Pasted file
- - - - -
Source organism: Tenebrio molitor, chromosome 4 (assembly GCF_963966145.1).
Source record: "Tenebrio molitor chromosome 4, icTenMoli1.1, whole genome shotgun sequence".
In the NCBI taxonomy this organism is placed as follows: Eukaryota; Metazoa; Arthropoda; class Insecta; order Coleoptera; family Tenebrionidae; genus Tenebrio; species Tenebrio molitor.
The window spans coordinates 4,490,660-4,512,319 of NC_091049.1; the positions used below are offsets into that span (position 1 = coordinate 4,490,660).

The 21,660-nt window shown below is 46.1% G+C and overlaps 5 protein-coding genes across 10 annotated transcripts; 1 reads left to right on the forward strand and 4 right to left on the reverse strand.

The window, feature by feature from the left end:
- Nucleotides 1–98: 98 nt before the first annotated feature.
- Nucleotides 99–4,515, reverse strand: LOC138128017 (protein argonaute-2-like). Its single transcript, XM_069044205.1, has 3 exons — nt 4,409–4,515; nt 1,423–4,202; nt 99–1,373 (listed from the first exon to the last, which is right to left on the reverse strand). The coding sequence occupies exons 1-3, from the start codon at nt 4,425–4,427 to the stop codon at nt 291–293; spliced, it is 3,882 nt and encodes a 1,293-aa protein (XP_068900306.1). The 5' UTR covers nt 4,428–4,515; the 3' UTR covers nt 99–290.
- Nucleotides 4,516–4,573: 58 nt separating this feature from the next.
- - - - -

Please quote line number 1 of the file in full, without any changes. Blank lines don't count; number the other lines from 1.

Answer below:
Source organism: Tenebrio molitor, chromosome 4 (assembly GCF_963966145.1).